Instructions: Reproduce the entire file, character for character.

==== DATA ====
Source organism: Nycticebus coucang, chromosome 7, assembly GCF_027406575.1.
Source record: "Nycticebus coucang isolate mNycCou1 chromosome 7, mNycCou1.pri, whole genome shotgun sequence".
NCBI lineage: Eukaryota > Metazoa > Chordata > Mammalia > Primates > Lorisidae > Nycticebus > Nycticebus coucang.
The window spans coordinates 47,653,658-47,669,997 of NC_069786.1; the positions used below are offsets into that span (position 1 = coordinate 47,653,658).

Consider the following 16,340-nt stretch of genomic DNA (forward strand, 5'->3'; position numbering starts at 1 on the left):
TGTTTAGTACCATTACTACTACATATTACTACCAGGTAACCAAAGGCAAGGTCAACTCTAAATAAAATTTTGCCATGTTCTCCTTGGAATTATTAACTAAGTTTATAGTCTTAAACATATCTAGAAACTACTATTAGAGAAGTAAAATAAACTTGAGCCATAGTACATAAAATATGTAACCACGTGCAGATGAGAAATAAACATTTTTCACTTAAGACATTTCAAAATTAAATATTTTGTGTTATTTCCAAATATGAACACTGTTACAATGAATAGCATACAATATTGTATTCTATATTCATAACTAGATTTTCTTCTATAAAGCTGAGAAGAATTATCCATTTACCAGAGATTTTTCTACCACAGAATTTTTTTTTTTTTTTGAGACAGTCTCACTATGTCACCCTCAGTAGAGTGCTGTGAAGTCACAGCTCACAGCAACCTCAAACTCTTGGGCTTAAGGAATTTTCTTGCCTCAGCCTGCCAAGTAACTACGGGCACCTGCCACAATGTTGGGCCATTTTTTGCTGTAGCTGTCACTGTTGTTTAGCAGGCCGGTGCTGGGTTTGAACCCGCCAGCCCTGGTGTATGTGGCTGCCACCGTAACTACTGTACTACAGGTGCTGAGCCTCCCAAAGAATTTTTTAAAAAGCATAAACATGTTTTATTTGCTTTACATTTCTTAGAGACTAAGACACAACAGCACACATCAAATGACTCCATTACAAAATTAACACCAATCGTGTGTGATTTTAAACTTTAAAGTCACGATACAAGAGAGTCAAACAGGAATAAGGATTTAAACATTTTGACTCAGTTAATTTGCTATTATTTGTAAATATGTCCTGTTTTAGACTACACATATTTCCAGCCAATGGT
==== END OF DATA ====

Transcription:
Source organism: Nycticebus coucang, chromosome 7, assembly GCF_027406575.1.
Source record: "Nycticebus coucang isolate mNycCou1 chromosome 7, mNycCou1.pri, whole genome shotgun sequence".
NCBI lineage: Eukaryota > Metazoa > Chordata > Mammalia > Primates > Lorisidae > Nycticebus > Nycticebus coucang.
The window spans coordinates 47,653,658-47,669,997 of NC_069786.1; the positions used below are offsets into that span (position 1 = coordinate 47,653,658).

Consider the following 16,340-nt stretch of genomic DNA (forward strand, 5'->3'; position numbering starts at 1 on the left):
TGTTTAGTACCATTACTACTACATATTACTACCAGGTAACCAAAGGCAAGGTCAACTCTAAATAAAATTTTGCCATGTTCTCCTTGGAATTATTAACTAAGTTTATAGTCTTAAACATATCTAGAAACTACTATTAGAGAAGTAAAATAAACTTGAGCCATAGTACATAAAATATGTAACCACGTGCAGATGAGAAATAAACATTTTTCACTTAAGACATTTCAAAATTAAATATTTTGTGTTATTTCCAAATATGAACACTGTTACAATGAATAGCATACAATATTGTATTCTATATTCATAACTAGATTTTCTTCTATAAAGCTGAGAAGAATTATCCATTTACCAGAGATTTTTCTACCACAGAATTTTTTTTTTTTTTTGAGACAGTCTCACTATGTCACCCTCAGTAGAGTGCTGTGAAGTCACAGCTCACAGCAACCTCAAACTCTTGGGCTTAAGGAATTTTCTTGCCTCAGCCTGCCAAGTAACTACGGGCACCTGCCACAATGTTGGGCCATTTTTTGCTGTAGCTGTCACTGTTGTTTAGCAGGCCGGTGCTGGGTTTGAACCCGCCAGCCCTGGTGTATGTGGCTGCCACCGTAACTACTGTACTACAGGTGCTGAGCCTCCCAAAGAATTTTTTAAAAAGCATAAACATGTTTTATTTGCTTTACATTTCTTAGAGACTAAGACACAACAGCACACATCAAATGACTCCATTACAAAATTAACACCAATCGTGTGTGATTTTAAACTTTAAAGTCACGATACAAGAGAGTCAAACAGGAATAAGGATTTAAACATTTTGACTCAGTTAATTTGCTATTATTTGTAAATATGTCCTGTTTTAGACTACACATATTTCCAGCCAATGGT